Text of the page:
MM: How did this project start?
EM: I had this idea: I’m going to make a baseball movie! It’ll be about a guy in an airplane who flies onto a baseball field and sings the national anthem. And then it’ll turn into a horror slasher film that takes place in the field.
And then I was like: I don’t have any money. How am I going to do this?
Much of this movie is about being confronted with the limitations of money, space, and time. I have to acclimate to the reality that I’ve been given.
So my first thought was: I’ll build this airplane. I’ll have this guy in the airplane flying. He’ll look down through a telescope and he’ll see a baseball stadium. He’ll skydive into the baseball stadium, he’ll sing the national anthem. So I shot the thing and then I realized: he should see things when he’s flying. That would be more interesting than just the baseball stadium. And then I thought: I should build a bunch of miniatures for the landscapes he passes over. And so I built these canyons. Then, Oh! There should be a house in the canyon. And he should look and there should be a guy in the house. The guy in the house can have a little vignette. And then all of a sudden i realized: it doesn’t have to be about baseball. The guy can be listening to baseball game on the radio of the house. That’s how it’s about baseball.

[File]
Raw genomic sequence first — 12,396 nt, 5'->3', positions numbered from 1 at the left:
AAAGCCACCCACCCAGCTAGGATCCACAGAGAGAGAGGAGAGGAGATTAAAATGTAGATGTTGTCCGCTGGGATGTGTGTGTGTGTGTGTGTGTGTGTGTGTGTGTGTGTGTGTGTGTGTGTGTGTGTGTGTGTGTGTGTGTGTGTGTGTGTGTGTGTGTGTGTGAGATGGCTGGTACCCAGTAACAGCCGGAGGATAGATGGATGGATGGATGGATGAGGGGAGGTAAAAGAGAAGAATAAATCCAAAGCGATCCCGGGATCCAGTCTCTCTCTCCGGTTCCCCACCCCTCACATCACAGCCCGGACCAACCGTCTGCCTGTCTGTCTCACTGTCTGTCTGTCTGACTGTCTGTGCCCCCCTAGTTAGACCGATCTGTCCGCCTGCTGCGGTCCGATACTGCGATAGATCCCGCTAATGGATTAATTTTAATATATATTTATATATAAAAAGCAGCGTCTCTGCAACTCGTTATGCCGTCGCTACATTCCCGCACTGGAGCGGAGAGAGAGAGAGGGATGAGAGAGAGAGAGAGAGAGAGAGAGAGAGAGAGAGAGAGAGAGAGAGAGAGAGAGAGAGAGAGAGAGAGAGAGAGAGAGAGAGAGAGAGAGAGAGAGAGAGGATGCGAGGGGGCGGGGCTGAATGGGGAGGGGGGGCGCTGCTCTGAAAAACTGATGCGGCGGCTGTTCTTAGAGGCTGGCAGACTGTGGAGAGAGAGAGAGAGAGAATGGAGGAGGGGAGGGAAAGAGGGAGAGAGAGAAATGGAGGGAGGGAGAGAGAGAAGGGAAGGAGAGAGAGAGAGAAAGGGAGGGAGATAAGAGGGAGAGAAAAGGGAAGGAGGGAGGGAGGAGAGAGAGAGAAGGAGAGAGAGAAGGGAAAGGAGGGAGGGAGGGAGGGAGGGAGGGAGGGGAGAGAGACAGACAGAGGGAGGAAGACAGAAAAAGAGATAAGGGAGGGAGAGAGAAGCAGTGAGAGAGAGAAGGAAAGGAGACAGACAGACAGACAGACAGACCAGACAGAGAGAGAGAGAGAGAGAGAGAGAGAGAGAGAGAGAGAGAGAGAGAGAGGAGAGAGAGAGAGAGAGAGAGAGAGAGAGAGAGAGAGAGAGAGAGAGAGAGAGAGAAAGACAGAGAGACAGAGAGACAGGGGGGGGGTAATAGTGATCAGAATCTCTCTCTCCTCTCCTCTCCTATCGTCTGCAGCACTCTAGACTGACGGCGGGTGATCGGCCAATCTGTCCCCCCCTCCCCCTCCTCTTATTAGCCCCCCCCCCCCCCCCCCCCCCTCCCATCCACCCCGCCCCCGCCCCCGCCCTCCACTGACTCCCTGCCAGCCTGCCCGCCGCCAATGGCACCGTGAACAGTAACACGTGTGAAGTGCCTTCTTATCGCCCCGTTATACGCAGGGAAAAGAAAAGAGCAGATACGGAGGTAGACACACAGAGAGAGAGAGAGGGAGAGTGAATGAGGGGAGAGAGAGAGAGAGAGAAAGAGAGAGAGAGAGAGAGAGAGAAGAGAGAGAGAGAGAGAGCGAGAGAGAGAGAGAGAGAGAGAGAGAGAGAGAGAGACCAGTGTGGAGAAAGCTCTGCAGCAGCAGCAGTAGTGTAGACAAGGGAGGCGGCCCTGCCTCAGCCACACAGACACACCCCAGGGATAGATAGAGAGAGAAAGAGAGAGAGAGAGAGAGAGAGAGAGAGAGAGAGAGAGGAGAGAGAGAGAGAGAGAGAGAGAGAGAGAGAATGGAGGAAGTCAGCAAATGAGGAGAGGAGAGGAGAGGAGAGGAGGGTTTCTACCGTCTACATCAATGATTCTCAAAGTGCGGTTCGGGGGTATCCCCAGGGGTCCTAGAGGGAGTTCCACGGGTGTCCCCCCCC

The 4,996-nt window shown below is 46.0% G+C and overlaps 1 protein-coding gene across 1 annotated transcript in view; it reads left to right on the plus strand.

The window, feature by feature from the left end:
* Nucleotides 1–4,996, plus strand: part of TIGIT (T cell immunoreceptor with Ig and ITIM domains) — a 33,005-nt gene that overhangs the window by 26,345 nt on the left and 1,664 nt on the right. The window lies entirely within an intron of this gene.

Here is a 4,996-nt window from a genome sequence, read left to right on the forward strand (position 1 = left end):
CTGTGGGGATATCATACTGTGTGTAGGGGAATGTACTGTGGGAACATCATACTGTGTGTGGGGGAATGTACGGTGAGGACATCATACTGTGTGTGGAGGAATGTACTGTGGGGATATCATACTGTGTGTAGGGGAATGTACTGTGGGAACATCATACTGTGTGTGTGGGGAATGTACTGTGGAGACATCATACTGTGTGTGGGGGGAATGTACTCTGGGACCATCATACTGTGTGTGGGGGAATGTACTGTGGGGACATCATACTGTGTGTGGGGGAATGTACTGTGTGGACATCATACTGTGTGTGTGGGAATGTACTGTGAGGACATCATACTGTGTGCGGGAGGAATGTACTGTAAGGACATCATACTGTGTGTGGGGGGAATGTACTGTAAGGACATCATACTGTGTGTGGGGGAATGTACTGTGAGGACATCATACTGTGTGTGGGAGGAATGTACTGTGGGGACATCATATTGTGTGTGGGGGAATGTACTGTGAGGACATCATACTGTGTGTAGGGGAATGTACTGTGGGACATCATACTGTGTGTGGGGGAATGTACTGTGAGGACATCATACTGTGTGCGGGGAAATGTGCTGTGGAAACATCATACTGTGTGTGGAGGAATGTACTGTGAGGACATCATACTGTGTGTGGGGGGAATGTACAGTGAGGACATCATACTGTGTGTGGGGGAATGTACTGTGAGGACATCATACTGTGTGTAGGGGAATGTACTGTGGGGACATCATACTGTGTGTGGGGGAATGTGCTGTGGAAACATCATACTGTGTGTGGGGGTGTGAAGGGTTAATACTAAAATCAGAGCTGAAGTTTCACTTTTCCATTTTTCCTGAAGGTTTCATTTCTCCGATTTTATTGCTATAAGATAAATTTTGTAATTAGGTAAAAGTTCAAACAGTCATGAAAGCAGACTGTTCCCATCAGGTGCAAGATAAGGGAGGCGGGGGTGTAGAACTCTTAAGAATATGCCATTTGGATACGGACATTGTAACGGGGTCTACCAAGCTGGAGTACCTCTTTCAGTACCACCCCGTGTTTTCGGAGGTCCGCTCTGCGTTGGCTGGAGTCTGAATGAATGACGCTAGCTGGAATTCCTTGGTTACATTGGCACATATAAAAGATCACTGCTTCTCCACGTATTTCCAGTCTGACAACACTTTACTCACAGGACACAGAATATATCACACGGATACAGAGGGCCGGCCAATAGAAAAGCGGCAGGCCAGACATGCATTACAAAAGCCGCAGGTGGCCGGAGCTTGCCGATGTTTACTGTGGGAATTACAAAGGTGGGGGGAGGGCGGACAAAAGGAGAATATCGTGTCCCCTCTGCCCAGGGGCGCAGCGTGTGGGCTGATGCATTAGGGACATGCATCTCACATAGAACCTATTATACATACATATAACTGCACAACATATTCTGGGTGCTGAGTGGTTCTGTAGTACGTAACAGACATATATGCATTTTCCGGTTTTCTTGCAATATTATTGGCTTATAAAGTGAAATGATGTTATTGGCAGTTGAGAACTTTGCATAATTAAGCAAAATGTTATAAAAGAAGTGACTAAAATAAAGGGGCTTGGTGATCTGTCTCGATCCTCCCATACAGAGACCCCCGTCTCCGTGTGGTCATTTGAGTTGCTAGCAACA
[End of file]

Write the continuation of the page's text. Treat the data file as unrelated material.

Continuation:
Once I start making the movie I have room to figure out what it really is.
When I shot that airplane part, with the sunset, it felt really sweet. And then I started making the miniatures by hand, and that mood started to develop. And then I realized this shouldn’t be about a guy who goes and sings a song. It should be a meandering sweet narrative about the things that this guy sees below. Glimpses of people’s lives.
There’s this checking in with what I have and then a restructuring of the narrative to meet the needs of the mood and the feel I’ve started to establish.
I love stories but I don’t think I’m a great writer. I’m more interested in mood and creating a world. Because even in a great narrative movie you’re just left with a feeling. The ebb and flow of feelings and moods I find more interesting than creating some beginning, middle, and end.
MM: Did making the props help you figure that out? Or would you hire assistants if you could?
EM: I think about that all the time. Why am I making these? I just love building things. There’s something undeniably satisfying about it. And one informs the other.The miniatures, the canyons, the windmills, and the city scape: that took me maybe 3 months. Just showing up every day and tinkering.
Putting in the the physical labor, that creates a space to contemplate the narrative arc. Or at least what’s gonna happen next. I think if I was just sitting at my computer, thinking, “OK! What happens next?” rather than building these things, I would arrive at a very different place.
I really like having these distinctly different parts of the process.
In one, I think about: What do I want to build?
And then I think about what I’m building: how is that going to integrate itself into the narrative? And so there’s more writing. And then I shoot the thing. And then I edit it.
And then I see what I have. Cool. What happens now? I build the next thing.
Even with this car that I’m working on: I don’t know exactly what’s going happen inside the car. But I know that if I just start building it I’m going to have to figure it out.
MM: Did the impulse to build the plane come first?